Villi, which assist in the process of digestion and absorption.
What is the widest portion of the small intestine?
Duodenum.
What is the 1st or superior portion of the duodenum called?
Duodenal bulb/loop.
How long is the 2nd portion of the duodenum?
3 - 4 inches.
What 3 ducts unite to form the hepatopancreatic ampulla?
The common bile duct and the pancreatic duct.
What is the sharp curve called where the duodenum joins the jejunum?
The duodenojejunal flexure or angle of Treitz.
What supports the duodenojejunal flexure?
The ligament of Treitz.
What is the most fixed portion of the small intestine?
The duodenal loop.
What are freely movable loops that the jejunum and ileum are gathered into?
Gyri.
What are the four main parts of the large intestine?
Cecum, colon, rectum, and anal canal.
How long is the large intestine?
5 feet.
What is the external band of longitudinal muscle contained in the muscular portion of the intestinal wall that forms into 3 thickened bands?
Taeniae coli.
The bands described as taeniae coli which create a pulling muscle tone forms a series of pouches called ________?
Haustra or lumen.
What is the length and diameter of the cecum?
2-1/2 inches long and 3 inches in diameter.
What is the wormlike tube attached to the posteromedial side of the cecum?
Vermiform appendix which is 3 inches long.
What projects into the lumen of the cecum and guards the opening between the ilieum and cecum?
The ileocecal valve.
What are the subdivisions of the colon?
Ascending colon, transverse colon, descending colon, and sigmoid colon.
What is the other name for the hepatic flexure?
Right colic flexure.
What is the other name for the splenic flexure?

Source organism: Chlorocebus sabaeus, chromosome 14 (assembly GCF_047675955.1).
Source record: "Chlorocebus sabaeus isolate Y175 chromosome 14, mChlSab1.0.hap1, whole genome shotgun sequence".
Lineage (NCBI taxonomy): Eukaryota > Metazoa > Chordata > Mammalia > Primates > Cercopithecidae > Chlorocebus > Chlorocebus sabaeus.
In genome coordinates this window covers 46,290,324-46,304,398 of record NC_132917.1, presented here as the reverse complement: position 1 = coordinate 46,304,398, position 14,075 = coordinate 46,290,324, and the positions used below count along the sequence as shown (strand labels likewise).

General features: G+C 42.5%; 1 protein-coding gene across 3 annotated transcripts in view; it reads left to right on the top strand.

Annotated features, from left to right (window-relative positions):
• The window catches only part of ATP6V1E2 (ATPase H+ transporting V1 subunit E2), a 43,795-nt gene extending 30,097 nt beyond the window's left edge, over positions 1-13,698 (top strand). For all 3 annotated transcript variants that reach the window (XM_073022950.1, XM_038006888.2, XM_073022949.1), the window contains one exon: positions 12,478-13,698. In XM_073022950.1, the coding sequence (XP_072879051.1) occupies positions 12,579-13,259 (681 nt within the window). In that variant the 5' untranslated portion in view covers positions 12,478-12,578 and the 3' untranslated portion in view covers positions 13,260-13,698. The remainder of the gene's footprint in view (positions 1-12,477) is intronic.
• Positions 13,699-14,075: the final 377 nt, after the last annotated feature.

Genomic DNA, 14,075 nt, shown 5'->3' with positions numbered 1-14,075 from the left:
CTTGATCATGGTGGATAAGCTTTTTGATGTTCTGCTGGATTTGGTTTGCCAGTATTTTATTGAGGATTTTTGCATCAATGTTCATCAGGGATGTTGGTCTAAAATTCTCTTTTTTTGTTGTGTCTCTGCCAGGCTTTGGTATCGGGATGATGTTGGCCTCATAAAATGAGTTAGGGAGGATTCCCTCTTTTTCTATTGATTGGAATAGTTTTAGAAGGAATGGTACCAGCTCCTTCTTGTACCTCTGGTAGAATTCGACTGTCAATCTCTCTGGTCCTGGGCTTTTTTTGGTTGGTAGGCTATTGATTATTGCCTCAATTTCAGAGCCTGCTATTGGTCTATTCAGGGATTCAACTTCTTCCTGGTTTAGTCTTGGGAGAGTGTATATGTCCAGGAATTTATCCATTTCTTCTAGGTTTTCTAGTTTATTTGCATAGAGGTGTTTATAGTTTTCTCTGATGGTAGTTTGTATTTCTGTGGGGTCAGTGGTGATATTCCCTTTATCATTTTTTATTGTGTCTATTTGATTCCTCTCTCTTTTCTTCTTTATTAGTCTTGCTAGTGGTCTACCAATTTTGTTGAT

Left colic flexure.
What is the longest and most movable part of the colon?
The transverse colon.
At what level does the sigmoid colon end?
At the 3rd sacral segment.
How long is the rectum?
6 inches.
How long is the constricted distal portion of the anal canal?
1 inch.
What is the dilation just above the anal canal called?
The rectal ampulla.
What are the 2 principle components of a fluoroscope?
Tube and fluorescent screen.
Why is pt dose much higher in fluoroscopic than radiographic procedures?
Shorted SOD; entrance exposure is significantly greater than exit exposure as a result of attenuation processes within the patient.
State some radiation safety features of fluoroscopic equipment.
Bucky slot cover, 5 minute timer, tabletop exposure, lead curtain, max of 10R per minute, deadman switch, minimum of 12" SID, and max of 5 mA.
What are some variables that affect fluoroscopic pt dose?
Exposure rate, tissue thickness/density, and length of exposure.
What is defined as diminished resolution and contrast at the image periphery?
Vignetting.
What component of the fluoroscopic system functions to maintain constant brightness & contrast of the output screen image, correcting for fluctuations in x-ray beam attenuation with adjustments in kVp and/or mAs?
The ABC (automatic brightness control) of the image intensifier.
What landmark or body structure is at the level of C-1?
Mastoid tip.
What landmark or body structure is at the level of C-2/3?
Gonion.
What landmark or body structure is at the level of C-3/4?
Hyoid bone.
What landmark or body structure is at the level of C-5?
Thyroid cartilage.
What landmark or body structure is at the level of C-6?
Beginning of esophagus.
What landmark or body structure is at the level of C-7/T-1?
Vertebral prominence.
What landmark or body structure is at the level of T-1?
Approximately 2" above the jugular notch.
What landmark or body structure is at the level of T-2/3?
Jugular notch, aka manubrial notch, sternal notch, or suprasternal notch.
What landmark or body structure is at the level of T-4/5?
Sternal angle.
What landmark or body structure is at the level of T-7?
Level of inferior angle of scapulae.
What landmark or body structure is at the level of T-9/10?
Level of xiphoid process.
What landmark or body structure is at the level of T-11?
Level of xiphoid tip; end of esophagus; cardiac sphincter/antrum.
What landmark or body structure is at the level of L-2/3?
Inferior costal margin.